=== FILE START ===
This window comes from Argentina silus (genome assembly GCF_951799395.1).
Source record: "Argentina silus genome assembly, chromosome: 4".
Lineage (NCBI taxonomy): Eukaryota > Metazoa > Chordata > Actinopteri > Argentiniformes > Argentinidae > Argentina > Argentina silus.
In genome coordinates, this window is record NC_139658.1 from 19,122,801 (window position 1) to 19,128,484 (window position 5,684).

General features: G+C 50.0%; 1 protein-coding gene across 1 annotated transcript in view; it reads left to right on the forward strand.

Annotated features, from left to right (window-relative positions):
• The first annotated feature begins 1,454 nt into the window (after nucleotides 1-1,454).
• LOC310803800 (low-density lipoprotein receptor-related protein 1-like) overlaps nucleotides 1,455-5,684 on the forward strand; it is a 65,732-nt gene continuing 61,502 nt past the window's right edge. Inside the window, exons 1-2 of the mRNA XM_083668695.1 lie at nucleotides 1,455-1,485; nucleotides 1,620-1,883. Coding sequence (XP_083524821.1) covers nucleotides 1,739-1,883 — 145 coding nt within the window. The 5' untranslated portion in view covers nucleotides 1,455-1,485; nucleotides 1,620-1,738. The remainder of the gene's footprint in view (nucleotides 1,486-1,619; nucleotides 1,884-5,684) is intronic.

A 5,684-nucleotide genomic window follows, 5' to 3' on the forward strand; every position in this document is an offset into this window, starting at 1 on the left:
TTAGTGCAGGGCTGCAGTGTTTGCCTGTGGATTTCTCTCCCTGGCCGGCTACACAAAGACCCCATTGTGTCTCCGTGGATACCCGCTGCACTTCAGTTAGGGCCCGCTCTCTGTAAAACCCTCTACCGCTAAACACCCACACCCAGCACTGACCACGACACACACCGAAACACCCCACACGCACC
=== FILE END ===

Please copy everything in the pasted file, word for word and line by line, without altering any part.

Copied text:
This window comes from Argentina silus (genome assembly GCF_951799395.1).
Source record: "Argentina silus genome assembly, chromosome: 4".
Lineage (NCBI taxonomy): Eukaryota > Metazoa > Chordata > Actinopteri > Argentiniformes > Argentinidae > Argentina > Argentina silus.
In genome coordinates, this window is record NC_139658.1 from 19,122,801 (window position 1) to 19,128,484 (window position 5,684).

General features: G+C 50.0%; 1 protein-coding gene across 1 annotated transcript in view; it reads left to right on the forward strand.

Annotated features, from left to right (window-relative positions):
• The first annotated feature begins 1,454 nt into the window (after nucleotides 1-1,454).
• LOC310803800 (low-density lipoprotein receptor-related protein 1-like) overlaps nucleotides 1,455-5,684 on the forward strand; it is a 65,732-nt gene continuing 61,502 nt past the window's right edge. Inside the window, exons 1-2 of the mRNA XM_083668695.1 lie at nucleotides 1,455-1,485; nucleotides 1,620-1,883. Coding sequence (XP_083524821.1) covers nucleotides 1,739-1,883 — 145 coding nt within the window. The 5' untranslated portion in view covers nucleotides 1,455-1,485; nucleotides 1,620-1,738. The remainder of the gene's footprint in view (nucleotides 1,486-1,619; nucleotides 1,884-5,684) is intronic.

A 5,684-nucleotide genomic window follows, 5' to 3' on the forward strand; every position in this document is an offset into this window, starting at 1 on the left:
TTAGTGCAGGGCTGCAGTGTTTGCCTGTGGATTTCTCTCCCTGGCCGGCTACACAAAGACCCCATTGTGTCTCCGTGGATACCCGCTGCACTTCAGTTAGGGCCCGCTCTCTGTAAAACCCTCTACCGCTAAACACCCACACCCAGCACTGACCACGACACACACCGAAACACCCCACACGCACC